July NIU STEM Café explores harnessing the power of information to manage disease and promote health

Cancer, AIDS and other serious diseases were considered fatal until very recently. Although not all of these illnesses have cures, people with these and other chronic illnesses are living longer and fuller lives. What scientific and medical advances are helping people to live longer with serious illness? How have we learned to better manage disease and, in some cases, prevent disease progression? What interventions are available to promote health while managing a chronic condition?

Jeanne Isabel, associate professor and chair of Health Studies

Students, staff and community members will be able to find out more at the next NIU STEM Café with speaker Jeanne Isabel, associate professor and chair of Health Studies at Northern Illinois University.

Isabel has more than 40 years of experience in the clinical laboratory field, including more than eight years of international practice, and she has been active in Medical Laboratory Science education for the last 30 years. Her current research activities include a study of prediabetes in Belize. Dr. Isabel is a consultant for the DeKalb County Health Department and collaborates with faculty and healthcare providers on current health topics.

At the STEM Café, she plans to discuss a range of topics relevant to all of us who are trying to stay healthy or manage a chronic condition, including methods for early detection, new treatment strategies and the role of telemedicine. She’ll also share information about the current state of a variety of diseases such as TB, stroke and leukemias.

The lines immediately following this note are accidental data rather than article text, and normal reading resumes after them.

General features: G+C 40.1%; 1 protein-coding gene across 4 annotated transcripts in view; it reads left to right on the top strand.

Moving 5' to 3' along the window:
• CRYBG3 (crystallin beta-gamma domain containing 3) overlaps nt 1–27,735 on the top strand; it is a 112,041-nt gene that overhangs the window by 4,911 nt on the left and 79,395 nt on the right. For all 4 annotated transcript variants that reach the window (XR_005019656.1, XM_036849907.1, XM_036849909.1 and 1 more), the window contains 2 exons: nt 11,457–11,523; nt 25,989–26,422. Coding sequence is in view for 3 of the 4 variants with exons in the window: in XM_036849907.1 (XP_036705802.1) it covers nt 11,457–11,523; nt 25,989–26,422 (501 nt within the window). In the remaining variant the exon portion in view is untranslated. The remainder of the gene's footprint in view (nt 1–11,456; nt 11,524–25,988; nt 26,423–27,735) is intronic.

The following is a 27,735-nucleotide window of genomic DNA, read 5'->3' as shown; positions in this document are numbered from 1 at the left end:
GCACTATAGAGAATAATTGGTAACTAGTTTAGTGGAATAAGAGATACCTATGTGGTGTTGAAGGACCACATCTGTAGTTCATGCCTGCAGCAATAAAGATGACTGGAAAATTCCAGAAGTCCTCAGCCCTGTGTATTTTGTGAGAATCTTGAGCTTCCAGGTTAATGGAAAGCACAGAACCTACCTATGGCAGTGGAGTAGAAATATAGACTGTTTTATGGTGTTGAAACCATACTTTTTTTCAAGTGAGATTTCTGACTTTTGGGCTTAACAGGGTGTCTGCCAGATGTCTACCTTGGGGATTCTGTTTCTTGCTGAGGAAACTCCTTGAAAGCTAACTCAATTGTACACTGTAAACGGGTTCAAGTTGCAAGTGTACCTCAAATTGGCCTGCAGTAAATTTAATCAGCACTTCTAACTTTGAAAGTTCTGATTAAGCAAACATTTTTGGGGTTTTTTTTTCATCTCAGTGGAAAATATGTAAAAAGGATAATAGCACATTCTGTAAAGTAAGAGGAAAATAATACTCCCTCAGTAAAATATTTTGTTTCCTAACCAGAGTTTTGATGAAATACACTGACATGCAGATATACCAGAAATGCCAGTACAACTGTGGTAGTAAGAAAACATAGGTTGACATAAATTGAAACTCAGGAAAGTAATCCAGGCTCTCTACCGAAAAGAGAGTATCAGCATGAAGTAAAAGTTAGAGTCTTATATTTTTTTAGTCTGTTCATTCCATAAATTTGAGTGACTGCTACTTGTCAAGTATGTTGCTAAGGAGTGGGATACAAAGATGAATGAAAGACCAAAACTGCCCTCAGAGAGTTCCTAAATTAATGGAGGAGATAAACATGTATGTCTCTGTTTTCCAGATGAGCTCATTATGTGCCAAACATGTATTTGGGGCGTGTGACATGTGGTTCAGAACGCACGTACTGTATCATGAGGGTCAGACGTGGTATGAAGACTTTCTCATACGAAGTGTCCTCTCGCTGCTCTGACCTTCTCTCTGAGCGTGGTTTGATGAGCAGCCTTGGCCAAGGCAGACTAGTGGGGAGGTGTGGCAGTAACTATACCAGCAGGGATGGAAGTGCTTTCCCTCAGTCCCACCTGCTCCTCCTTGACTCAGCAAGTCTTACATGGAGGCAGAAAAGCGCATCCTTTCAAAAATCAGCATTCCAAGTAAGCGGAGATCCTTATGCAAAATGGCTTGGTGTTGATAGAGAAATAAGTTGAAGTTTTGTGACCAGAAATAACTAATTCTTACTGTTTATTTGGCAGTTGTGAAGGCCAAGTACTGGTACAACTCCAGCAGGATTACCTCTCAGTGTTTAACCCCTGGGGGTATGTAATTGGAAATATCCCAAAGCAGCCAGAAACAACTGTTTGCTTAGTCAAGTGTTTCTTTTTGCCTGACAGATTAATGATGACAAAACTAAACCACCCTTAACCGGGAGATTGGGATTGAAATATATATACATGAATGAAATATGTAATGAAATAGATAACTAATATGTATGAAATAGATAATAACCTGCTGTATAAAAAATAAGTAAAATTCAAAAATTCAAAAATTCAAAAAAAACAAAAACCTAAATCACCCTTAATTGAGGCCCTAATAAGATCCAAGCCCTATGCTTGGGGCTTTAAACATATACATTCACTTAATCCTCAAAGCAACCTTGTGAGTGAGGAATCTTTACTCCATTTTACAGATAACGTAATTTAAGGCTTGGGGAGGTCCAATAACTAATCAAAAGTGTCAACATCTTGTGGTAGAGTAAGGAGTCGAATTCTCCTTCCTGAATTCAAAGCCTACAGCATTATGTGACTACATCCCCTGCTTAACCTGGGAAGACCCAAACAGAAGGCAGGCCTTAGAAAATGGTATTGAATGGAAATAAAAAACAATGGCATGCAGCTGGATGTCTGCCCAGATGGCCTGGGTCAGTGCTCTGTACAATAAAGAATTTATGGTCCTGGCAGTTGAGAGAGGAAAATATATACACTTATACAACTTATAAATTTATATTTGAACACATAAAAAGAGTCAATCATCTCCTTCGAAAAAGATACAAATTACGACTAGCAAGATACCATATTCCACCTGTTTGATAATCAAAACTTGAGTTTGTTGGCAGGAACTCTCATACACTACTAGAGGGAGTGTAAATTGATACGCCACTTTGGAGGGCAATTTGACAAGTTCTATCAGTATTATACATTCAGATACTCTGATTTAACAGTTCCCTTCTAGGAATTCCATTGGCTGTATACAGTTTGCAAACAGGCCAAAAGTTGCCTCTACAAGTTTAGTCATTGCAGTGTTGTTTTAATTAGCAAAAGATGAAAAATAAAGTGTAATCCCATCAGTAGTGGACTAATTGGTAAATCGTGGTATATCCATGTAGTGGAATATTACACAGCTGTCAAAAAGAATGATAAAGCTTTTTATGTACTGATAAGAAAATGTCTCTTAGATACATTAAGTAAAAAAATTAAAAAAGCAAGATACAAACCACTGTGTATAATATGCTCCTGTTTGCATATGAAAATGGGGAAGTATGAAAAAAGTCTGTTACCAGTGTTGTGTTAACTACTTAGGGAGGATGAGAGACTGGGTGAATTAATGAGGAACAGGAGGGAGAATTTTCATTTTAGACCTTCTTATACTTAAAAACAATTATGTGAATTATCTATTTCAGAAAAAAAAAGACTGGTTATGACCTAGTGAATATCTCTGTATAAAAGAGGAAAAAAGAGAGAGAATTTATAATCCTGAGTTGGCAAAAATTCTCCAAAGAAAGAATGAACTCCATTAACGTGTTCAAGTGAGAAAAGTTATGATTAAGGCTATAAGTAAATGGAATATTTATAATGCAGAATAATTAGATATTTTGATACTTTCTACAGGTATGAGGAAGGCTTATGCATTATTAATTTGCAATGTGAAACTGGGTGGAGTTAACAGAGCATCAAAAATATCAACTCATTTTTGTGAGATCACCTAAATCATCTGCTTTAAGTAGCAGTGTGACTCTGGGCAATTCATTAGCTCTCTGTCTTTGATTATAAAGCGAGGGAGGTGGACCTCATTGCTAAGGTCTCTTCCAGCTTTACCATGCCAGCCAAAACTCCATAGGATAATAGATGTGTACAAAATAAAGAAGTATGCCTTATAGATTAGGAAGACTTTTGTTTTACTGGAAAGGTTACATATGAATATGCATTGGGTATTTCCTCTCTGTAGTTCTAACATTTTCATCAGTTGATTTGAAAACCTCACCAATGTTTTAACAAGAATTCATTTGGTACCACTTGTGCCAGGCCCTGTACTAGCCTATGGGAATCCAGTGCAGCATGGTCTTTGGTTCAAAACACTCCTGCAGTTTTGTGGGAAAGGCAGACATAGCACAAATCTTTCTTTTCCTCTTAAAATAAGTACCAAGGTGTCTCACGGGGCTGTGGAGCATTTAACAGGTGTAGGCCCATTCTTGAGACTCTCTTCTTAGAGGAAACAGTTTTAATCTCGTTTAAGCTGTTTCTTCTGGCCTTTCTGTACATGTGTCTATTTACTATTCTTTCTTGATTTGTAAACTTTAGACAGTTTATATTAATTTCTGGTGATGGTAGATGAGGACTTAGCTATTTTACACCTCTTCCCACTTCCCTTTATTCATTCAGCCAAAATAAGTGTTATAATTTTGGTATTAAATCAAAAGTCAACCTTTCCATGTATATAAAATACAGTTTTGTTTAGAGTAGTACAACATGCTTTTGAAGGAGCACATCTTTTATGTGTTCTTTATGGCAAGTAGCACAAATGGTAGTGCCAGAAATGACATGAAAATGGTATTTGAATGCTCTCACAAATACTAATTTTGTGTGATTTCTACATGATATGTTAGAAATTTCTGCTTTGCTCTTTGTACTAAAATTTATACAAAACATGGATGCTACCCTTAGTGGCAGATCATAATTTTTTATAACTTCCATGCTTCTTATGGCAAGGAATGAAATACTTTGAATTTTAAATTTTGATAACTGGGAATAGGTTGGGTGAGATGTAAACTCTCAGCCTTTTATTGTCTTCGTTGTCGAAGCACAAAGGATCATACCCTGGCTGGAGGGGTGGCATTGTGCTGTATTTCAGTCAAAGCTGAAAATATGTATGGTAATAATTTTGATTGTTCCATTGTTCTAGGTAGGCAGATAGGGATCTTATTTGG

But perhaps one of the most surprising and important topics will be Dr. Isabel’s discussion of how to harness the power of information to promote health and manage disease. She’ll share tips for how to interpret laboratory results, investigate disease states and progression, and access the information necessary to make informed healthcare decisions.

“I would like attendees to have a clear vision of how to research a disease and utilize the best information available,” Isabel says. “People may be surprised by the number of volunteers who give their time to provide assistance for interpretation of laboratory results.”

The STEM Café will take place on Wednesday, July 10, from 6:30 to 8:30 p.m. at Fatty’s Pub and Grille, 1312 W. Lincoln Hwy in DeKalb. Food and drinks will be available for purchase throughout the presentation, but guests should arrive early for best seating.

NIU STEM Cafés are sponsored by NIU STEAM and are designed to increase public awareness of the critical role that STEM fields play in our everyday lives. For more information, contact Judith Dymond at 815-753-4751 or email jdymond@niu.edu.

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